This project has rekindled our enthusiasm for the early 911 air cooled engines. We will offer machine repairs and a build service to anyone who would like this, but we are realistic in knowing that our costs are above what most are prepared to pay. I have taken to reading the posts on this forum by many DIY owners and understand there is still a lot of trepidation in rebuilding these engines. They may be simple to us but to many they instill fear and uncertainty.

I have written some papers that will be up on our web site shortly and intend to write more including a complete series on rebuilding these engines. These will uncover any un necessary mysteries on the machine work and give a guide on how we rebuild these engines. Written by someone who does the machine repair and rebuilds these engines for a living, our advice, and explanations on “how to” may give more confidence to the DIY than what is currently available. I will include many of the tricks that we have developed over the years along with shortcuts and explanations on why certain procedures are important.

I decided to write these papers as the DIY is going to rebuild his or her engine regardless of what services I or my peers make available. Why not give advice on how it should be done and help remove some of the fear?

I have great respect for a few of my peers, particularly how they operate their businesses. Quality first, with honestly and integrity, so I will be very respectful of that in what I write.
Old 08-05-2017, 04:06 PM
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Neil,
I very much look forward to reading your "how to" guides and appreciate the effort you have invested in producing them.
Old 08-05-2017, 07:30 PM
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Jeff's project got us excited about this work again.

I'm happy to share how we do this work and if anyone gains any knowledge and inspiration, then we have contributed.

The Cylinder head paper is up on our web site and over the next few weeks we will put up further papers about rebuilding these engines.
Old 08-06-2017, 09:59 AM
  Pelican Parts Catalog | Tech Articles | Promos & Specials    Reply With Quote #50 (permalink)
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Neil at performancedevelopments.com has been very busy working on my nightmare nightmare engine. He has now finished the work on the case. After repairing all of the pulled and mangled studs, he has gone through and added dowels. Many will just add dowels in the journal face next to the through bolt holes, but Neil actually puts sleeves into the through bolt holes.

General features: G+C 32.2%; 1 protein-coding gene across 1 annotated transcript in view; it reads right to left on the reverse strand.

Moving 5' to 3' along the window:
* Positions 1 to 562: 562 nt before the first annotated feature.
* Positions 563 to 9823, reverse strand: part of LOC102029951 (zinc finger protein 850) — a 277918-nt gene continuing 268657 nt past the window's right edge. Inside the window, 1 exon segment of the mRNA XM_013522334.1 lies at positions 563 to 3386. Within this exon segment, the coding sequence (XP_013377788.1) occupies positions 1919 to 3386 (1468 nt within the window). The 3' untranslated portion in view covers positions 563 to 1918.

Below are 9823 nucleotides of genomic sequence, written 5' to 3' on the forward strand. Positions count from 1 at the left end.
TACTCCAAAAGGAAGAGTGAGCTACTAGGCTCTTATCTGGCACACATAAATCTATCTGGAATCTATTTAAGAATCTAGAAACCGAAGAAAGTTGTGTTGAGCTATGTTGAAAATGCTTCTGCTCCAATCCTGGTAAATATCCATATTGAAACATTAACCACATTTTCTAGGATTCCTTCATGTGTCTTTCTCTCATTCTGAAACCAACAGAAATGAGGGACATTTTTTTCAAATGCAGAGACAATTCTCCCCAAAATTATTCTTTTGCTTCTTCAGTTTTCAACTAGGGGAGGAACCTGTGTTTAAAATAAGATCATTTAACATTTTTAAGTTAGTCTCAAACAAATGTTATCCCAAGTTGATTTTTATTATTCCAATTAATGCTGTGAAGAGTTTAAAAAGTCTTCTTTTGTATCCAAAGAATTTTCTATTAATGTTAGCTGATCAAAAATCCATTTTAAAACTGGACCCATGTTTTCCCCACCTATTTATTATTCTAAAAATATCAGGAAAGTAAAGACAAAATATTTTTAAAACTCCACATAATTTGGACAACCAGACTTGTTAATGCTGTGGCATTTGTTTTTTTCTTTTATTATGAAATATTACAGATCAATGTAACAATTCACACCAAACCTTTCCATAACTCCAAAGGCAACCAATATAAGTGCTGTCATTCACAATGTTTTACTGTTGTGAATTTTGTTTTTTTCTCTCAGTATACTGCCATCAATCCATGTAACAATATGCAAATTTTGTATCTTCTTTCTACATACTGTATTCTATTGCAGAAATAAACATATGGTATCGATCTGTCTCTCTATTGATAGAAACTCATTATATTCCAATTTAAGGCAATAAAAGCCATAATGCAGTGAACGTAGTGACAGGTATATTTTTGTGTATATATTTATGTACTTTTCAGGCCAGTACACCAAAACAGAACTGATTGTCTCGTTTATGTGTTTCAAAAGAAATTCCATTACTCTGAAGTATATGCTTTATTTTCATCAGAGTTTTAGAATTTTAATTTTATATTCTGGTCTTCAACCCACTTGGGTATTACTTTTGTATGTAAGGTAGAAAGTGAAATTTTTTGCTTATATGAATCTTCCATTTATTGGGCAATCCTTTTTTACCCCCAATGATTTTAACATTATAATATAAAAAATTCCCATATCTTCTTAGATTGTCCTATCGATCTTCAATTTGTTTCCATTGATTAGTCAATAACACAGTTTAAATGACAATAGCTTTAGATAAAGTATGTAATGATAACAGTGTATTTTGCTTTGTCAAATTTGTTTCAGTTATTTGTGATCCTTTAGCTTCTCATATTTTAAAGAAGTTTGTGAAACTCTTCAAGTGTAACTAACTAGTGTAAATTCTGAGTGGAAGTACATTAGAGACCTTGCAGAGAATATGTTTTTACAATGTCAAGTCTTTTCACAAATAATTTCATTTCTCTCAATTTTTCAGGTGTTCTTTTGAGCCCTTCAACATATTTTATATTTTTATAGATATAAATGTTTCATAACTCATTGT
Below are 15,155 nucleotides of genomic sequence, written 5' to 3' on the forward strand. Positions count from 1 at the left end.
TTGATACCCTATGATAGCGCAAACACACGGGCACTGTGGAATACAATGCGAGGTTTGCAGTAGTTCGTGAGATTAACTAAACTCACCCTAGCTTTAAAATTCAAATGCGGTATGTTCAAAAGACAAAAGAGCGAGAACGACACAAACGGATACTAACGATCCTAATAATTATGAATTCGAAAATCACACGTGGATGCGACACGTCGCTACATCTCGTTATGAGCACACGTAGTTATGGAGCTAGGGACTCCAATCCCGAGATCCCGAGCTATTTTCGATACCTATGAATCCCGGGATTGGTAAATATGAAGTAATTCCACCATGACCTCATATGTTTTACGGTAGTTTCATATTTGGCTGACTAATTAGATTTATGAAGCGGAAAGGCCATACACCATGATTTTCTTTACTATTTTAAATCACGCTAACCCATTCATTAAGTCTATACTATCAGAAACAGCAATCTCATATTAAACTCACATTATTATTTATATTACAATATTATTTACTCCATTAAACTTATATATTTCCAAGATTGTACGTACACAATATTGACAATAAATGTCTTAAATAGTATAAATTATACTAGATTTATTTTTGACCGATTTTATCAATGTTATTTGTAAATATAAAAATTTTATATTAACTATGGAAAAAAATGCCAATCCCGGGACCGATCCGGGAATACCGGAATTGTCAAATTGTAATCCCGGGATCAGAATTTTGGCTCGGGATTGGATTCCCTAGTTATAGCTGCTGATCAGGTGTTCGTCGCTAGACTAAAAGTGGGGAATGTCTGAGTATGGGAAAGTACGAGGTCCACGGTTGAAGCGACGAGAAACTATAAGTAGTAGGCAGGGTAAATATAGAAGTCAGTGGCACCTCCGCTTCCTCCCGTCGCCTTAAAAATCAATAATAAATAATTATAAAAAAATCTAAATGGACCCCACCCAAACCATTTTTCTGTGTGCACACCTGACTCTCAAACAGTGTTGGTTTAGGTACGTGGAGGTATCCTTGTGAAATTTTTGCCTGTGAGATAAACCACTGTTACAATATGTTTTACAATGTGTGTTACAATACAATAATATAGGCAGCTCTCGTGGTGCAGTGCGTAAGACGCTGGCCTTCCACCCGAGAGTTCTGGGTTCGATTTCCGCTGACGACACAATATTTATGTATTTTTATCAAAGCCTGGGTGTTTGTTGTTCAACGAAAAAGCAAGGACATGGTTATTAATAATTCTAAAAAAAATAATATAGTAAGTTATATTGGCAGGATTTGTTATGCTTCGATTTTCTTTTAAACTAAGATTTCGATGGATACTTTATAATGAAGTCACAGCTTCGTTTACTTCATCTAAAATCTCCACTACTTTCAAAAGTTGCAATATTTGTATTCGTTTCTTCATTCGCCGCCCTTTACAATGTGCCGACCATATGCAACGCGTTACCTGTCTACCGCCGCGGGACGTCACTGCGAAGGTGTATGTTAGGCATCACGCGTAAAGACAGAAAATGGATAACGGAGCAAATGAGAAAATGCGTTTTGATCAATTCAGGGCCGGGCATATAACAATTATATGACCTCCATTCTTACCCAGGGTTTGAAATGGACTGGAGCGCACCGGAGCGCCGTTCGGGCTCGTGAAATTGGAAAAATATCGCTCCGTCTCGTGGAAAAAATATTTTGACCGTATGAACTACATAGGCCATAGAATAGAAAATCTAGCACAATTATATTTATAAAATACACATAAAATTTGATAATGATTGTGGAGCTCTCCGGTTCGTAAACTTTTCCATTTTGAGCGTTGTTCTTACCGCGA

The crankshaft has been magnufluxed, staightened, and the oil plugs removed and threaded for plugs.





The cylinder heads have been repaired and twin plugged. New valve guides have been fitted and new valve seats have been made and fitted with multiple angled bevels for better flow. Neil also found that after fitting the new valve guide on one of the heads, it was cracked on the edge of the guide housing. Again, instead of just throwing the head away, the crack was re-welded and repaired.





New Cams have been designed.
Neil is now working through the Cam decks, working out a better method to prevent leaks from the bores. I will post up the pictures when it is done to show the results.
Many of you have been asking me what is happening with the engine and Neil is putting in a crazy amount of hours on this. Particularly on developing new, upgraded, methods of repair and improving on the almost 50 year old design of these engines.
If you have any detailed questions head over to Performancedevelopments.com and talk to Neil, as most of this is way over my head.
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http://forums.pelicanparts.com/porsche-911-technical-forum/889676-home-built-hot-rod.html#post8868732

Last edited by MFX; 10-11-2017 at 06:09 PM..
Old 10-11-2017, 06:04 PM
  Pelican Parts Catalog | Tech Articles | Promos & Specials    Reply With Quote #51 (permalink)
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We are close to getting Jeff's parts back into a usable condition. I owe updates on how and what we have done, and will get to this as son as I can. I know its interesting to many, so I will do my best to get this done.